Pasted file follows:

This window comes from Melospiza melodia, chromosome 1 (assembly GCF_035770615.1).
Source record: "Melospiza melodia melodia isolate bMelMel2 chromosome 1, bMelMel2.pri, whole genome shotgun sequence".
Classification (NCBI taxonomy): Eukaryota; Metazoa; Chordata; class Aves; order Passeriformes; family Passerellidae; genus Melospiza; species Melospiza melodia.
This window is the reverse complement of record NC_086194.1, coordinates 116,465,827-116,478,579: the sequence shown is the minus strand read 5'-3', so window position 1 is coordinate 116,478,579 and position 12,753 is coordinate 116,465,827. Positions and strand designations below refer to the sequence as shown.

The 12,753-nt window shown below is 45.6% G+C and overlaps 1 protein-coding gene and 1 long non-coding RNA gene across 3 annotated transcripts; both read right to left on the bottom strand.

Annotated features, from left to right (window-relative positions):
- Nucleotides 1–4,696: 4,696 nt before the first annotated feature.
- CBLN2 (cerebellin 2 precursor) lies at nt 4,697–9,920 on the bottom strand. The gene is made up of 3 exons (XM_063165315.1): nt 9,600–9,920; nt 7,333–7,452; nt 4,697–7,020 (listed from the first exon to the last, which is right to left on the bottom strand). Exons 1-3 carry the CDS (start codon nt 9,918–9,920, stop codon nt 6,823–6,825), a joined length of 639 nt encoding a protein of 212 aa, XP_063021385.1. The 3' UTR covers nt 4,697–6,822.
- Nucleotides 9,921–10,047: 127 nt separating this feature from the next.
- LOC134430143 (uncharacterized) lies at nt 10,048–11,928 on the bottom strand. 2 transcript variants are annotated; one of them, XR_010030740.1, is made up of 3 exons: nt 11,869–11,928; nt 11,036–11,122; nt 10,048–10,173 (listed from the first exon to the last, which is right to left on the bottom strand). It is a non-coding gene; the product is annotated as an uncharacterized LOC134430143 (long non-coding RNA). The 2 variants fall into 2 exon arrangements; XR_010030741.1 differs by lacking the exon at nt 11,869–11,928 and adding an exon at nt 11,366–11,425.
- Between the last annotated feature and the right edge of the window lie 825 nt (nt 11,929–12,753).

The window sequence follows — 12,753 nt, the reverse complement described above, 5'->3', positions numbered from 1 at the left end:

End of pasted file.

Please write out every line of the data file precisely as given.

This window comes from Melospiza melodia, chromosome 1 (assembly GCF_035770615.1).
Source record: "Melospiza melodia melodia isolate bMelMel2 chromosome 1, bMelMel2.pri, whole genome shotgun sequence".
Classification (NCBI taxonomy): Eukaryota; Metazoa; Chordata; class Aves; order Passeriformes; family Passerellidae; genus Melospiza; species Melospiza melodia.
This window is the reverse complement of record NC_086194.1, coordinates 116,465,827-116,478,579: the sequence shown is the minus strand read 5'-3', so window position 1 is coordinate 116,478,579 and position 12,753 is coordinate 116,465,827. Positions and strand designations below refer to the sequence as shown.

The 12,753-nt window shown below is 45.6% G+C and overlaps 1 protein-coding gene and 1 long non-coding RNA gene across 3 annotated transcripts; both read right to left on the bottom strand.

Annotated features, from left to right (window-relative positions):
- Nucleotides 1–4,696: 4,696 nt before the first annotated feature.
- CBLN2 (cerebellin 2 precursor) lies at nt 4,697–9,920 on the bottom strand. The gene is made up of 3 exons (XM_063165315.1): nt 9,600–9,920; nt 7,333–7,452; nt 4,697–7,020 (listed from the first exon to the last, which is right to left on the bottom strand). Exons 1-3 carry the CDS (start codon nt 9,918–9,920, stop codon nt 6,823–6,825), a joined length of 639 nt encoding a protein of 212 aa, XP_063021385.1. The 3' UTR covers nt 4,697–6,822.
- Nucleotides 9,921–10,047: 127 nt separating this feature from the next.
- LOC134430143 (uncharacterized) lies at nt 10,048–11,928 on the bottom strand. 2 transcript variants are annotated; one of them, XR_010030740.1, is made up of 3 exons: nt 11,869–11,928; nt 11,036–11,122; nt 10,048–10,173 (listed from the first exon to the last, which is right to left on the bottom strand). It is a non-coding gene; the product is annotated as an uncharacterized LOC134430143 (long non-coding RNA). The 2 variants fall into 2 exon arrangements; XR_010030741.1 differs by lacking the exon at nt 11,869–11,928 and adding an exon at nt 11,366–11,425.
- Between the last annotated feature and the right edge of the window lie 825 nt (nt 11,929–12,753).

The window sequence follows — 12,753 nt, the reverse complement described above, 5'->3', positions numbered from 1 at the left end: